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UAW ranks fell 18% in 2009 to post-WWII low

WASHINGTON – The ranks of UAW members fell to a new post-World War II low in 2009 as the bankruptcies of General Motors and Chrysler led to thousands of manufacturing job losses.

According to its annual report filed with federal overseers today, the UAW had 355,191 members at the end of 2009, a loss of 75,846 members, or 18%, from the 431,037 it reported at the end of 2008. The union’s net assets shrank by $69 million to $1.12 billion.

UAW President Ron Gettelfinger was paid $173,065 in salary and other compensation, a slight decrease from the $174,098 he earned in 2008. The union’s overhead costs fell slightly, as did its political lobbying, to $9.7 million from $10.6 million in 2008.

Gettelfinger and the UAW were key players in the GM and Chrysler bankruptcies, convincing the Obama administration to grant the health care trust fund for UAW retirees stakes in GM and Chrysler instead of wiping them out. The UAW also successfully reversed two decisions to close UAW-represented plants.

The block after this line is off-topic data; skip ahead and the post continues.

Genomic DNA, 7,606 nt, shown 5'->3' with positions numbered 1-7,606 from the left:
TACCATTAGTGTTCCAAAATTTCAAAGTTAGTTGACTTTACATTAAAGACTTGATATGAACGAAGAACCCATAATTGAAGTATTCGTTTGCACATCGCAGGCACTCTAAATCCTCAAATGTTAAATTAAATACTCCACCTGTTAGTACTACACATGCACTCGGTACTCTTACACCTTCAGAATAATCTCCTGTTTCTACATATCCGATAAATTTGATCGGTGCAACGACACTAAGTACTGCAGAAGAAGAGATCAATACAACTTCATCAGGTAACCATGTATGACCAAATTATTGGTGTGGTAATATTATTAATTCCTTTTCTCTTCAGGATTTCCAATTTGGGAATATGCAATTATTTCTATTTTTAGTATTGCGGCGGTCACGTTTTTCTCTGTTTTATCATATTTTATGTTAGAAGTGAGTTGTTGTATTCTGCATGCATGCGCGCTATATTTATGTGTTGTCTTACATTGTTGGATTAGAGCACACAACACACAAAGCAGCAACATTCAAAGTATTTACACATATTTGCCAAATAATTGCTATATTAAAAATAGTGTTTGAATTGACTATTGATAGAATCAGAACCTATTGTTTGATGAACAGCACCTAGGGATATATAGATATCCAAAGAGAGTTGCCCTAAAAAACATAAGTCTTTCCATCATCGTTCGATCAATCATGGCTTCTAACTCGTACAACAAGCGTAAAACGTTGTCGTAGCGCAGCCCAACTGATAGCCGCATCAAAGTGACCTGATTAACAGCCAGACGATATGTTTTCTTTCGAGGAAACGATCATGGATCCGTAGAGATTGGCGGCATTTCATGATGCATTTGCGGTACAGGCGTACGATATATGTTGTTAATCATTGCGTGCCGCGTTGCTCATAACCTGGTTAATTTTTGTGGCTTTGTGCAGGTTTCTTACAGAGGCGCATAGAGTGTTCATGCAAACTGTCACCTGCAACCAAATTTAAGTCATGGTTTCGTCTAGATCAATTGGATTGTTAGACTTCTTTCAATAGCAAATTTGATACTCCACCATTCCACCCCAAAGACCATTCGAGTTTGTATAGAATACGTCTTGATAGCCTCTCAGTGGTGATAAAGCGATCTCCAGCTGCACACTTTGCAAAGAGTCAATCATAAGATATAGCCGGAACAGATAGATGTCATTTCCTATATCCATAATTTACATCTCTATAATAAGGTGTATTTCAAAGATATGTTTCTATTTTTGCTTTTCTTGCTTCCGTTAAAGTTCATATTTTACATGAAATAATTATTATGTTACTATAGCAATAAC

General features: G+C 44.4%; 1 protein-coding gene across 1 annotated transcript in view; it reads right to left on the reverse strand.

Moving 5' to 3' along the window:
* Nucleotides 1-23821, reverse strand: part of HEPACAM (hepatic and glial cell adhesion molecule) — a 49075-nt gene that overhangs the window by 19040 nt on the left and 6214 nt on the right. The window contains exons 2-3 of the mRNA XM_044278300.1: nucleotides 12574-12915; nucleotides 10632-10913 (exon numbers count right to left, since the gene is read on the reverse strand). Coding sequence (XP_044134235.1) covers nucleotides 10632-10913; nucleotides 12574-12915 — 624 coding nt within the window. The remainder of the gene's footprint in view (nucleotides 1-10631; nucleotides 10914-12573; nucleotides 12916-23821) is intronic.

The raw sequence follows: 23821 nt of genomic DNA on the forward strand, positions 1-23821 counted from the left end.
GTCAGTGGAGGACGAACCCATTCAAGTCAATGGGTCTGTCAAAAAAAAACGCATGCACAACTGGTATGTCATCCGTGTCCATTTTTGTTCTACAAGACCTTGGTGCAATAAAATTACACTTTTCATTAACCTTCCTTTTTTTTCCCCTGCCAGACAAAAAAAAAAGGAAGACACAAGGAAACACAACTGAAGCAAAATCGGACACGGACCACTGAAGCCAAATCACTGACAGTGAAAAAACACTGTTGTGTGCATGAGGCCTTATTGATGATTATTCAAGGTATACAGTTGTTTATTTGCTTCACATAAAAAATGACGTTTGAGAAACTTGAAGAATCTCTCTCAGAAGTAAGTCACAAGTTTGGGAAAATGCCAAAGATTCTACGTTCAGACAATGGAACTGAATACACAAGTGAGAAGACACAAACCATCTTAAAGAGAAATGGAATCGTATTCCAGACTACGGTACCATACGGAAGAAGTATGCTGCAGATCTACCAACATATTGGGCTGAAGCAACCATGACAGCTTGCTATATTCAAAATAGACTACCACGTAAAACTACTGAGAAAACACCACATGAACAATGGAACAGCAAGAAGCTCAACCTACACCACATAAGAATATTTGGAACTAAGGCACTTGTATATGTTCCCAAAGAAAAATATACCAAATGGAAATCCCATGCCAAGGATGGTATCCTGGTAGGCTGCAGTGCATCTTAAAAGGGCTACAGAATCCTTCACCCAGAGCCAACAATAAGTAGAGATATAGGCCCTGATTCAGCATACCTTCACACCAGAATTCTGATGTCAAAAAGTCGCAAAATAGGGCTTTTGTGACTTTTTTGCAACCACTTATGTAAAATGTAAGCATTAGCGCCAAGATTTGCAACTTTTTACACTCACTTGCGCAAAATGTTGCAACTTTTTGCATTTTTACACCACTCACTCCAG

But both companies shed thousands of workers throughout their plants, and the UAW also lost the only Toyota plant it represented in the United States when the Japanese automaker decided to close its Fremont, Calif., factory. Outside of factories where it was invited in by Detroit automakers under joint ventures, the UAW has only successfully organized one foreign-owned auto plant — the Volkswagen factory in Pennsylvania that closed in 1988.

In recent years it has focused on winning new elections in non-traditional industries, such as casino workers.

The UAW's membership peaked around 1.5 million workers in the 1970s.
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